• Don’t listen to your music so loud that folks next to you can clearly hear it through your headphones.

 

DON’T FALL ASLEEP AND LEAN ON THE PERSON NEXT TO YOU (UNLESS YOU KNOW THEM AND THAT’S OKAY)

  • If you know you snore, consider not sleeping on the plane


DON’T SAVE THE MIDDLE SEAT

  • If you’re flying on Southwest Airlines, don’t be that person who puts their bag in the middle seat acting like someone is already sitting there hoping no one will take that seat. This is especially the case when the flight attendant has just said it is a fully-booked flight and every seat will be taken.

 

MIND YOUR BUSINESS

  • It’s tempting because everyone is so close together, but don’t look at the person’s stuff next to you (like when they have their laptop out, book, magazine, etc.)

 

BE KIND TO FLIGHT ATTENDANTS

  • I can’t believe I have to even write this but I’ve some people being rude to flight attendants treating them like they’re your personal assistant there to serve you and only you. They’re not. Please be kind and have grace – they’re trying to assist hundreds of people at once.

 

RECLINING YOUR SEAT

  • I’m on team “it’s okay to recline your seat” with some exceptions… Look back before you recline, and if you see someone has a baby or dog on their lap, don’t recline. If the person behind you has their laptop out, please oh please just let them know you’re reclining your seat with a simple heads up so you don’t slam into it.


PUT YOUR CARRY-ON BAG IN THE AREA ABOVE YOUR SEAT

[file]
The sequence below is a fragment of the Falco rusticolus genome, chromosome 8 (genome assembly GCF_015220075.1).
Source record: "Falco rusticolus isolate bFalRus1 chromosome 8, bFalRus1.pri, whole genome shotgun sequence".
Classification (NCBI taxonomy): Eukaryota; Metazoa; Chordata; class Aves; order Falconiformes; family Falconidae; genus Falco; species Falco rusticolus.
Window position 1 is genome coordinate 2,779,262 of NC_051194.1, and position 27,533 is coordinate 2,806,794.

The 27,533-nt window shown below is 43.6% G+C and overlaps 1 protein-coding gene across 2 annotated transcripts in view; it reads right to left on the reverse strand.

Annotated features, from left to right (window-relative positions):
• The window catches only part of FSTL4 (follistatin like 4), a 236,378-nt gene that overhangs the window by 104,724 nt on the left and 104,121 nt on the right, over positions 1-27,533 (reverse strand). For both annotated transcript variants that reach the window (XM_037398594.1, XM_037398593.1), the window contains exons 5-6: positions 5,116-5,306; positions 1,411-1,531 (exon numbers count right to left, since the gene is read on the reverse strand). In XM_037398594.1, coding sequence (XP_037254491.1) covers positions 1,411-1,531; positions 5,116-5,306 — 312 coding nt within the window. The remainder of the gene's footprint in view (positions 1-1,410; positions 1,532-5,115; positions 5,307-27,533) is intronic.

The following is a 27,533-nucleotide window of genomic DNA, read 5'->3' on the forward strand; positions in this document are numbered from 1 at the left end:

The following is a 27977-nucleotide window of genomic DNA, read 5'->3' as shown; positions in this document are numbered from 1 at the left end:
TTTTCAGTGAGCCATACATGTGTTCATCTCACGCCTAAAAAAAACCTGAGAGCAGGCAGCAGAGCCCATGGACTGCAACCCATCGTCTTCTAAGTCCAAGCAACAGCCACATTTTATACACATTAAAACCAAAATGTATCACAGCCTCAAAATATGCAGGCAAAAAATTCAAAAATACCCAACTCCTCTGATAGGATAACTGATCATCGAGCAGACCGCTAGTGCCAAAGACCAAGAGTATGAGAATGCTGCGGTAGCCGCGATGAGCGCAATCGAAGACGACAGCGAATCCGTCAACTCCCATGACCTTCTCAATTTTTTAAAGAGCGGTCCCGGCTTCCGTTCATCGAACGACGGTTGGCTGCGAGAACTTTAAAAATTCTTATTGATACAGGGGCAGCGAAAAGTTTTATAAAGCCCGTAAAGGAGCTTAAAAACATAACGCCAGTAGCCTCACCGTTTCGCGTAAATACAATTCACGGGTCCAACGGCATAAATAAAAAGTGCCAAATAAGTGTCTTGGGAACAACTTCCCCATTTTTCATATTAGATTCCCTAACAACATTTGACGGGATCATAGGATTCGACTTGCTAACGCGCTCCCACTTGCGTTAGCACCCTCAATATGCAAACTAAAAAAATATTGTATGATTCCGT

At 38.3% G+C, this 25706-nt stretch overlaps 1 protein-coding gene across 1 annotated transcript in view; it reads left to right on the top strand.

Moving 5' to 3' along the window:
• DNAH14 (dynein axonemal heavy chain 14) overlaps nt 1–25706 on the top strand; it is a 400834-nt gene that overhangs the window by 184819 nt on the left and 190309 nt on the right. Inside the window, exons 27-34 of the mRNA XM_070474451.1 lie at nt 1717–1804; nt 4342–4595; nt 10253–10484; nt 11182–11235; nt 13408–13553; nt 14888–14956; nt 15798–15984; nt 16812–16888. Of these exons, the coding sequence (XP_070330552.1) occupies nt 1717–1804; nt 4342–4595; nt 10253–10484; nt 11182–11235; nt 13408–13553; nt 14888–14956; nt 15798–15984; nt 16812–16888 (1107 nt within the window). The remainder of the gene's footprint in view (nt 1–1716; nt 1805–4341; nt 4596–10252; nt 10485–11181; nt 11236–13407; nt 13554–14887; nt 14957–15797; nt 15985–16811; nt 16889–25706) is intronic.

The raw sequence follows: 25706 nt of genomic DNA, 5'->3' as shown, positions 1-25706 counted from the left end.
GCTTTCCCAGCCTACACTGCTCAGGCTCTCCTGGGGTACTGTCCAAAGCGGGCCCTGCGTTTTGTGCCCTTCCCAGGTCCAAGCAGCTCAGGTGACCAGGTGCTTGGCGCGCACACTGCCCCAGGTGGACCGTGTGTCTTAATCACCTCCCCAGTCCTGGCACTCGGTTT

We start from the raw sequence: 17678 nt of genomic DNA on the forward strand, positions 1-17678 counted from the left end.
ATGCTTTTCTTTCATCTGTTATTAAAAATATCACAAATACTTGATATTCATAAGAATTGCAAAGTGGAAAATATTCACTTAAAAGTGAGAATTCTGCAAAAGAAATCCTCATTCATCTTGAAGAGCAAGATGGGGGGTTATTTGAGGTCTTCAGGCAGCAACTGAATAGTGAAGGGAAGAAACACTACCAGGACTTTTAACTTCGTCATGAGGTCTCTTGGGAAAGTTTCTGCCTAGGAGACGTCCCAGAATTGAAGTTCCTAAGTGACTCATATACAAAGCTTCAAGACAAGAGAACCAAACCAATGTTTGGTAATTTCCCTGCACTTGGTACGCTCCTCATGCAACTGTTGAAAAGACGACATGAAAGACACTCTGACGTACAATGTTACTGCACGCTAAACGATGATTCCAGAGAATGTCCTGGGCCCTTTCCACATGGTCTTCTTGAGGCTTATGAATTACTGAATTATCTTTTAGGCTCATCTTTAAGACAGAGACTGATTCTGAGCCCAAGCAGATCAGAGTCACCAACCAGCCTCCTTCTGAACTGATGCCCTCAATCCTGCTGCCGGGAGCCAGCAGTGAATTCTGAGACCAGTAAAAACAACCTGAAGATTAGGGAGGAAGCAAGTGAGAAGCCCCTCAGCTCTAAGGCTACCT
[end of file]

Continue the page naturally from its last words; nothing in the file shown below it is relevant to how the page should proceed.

• If you’re seated in the middle or back of the plane, DO NOT throw your carry-on bag into overhead bin at the front of plane as you are boarding. I know it makes it easier for you to grab your bag quickly as you exit, but it also means the people who were supposed to put their bags there above their seat now have no space to do so and have to put their bag much further back. Now they’ll have to weave through people in the aisle to go back and grab their bag in order to exit. This wastes much more time.

 

ONLY PUT YOUR CARRY-ON BAG IN THE OVERHEAD BIN (NO EXTRAS)

  • We’ve all experienced when people who boarded earlier fill up the entire overhead bin space. Along with their carry-on up there, they put their backpack, coat, etc. They don’t put anything under the seat in front of them which then means when the last group boards, they have nowhere to put their carry-on bags because jackets and backpacks have wrongly filled up some overhead space. ONLY put your carry-on up there!


AND WHEN IT COMES TO THE AIRPORT, THE BIGGEST PIECE OF ETIQUETTE ADVICE…

Don’t herd around the baggage claim conveyor belt! Back up and leave a few feet of space so folks can actually see and grab their bag.


That’s all I have right now. Do you have any big airplane or airport etiquette tips!? Comment and share them with us!

We want to acknowledge and thank the past, present, and future generations of all Native Nations and Indigenous Peoples whose ancestral lands we travel, explore, and play on. Always practice Leave No Trace ethics on your adventures and follow local regulations. Please explore responsibly!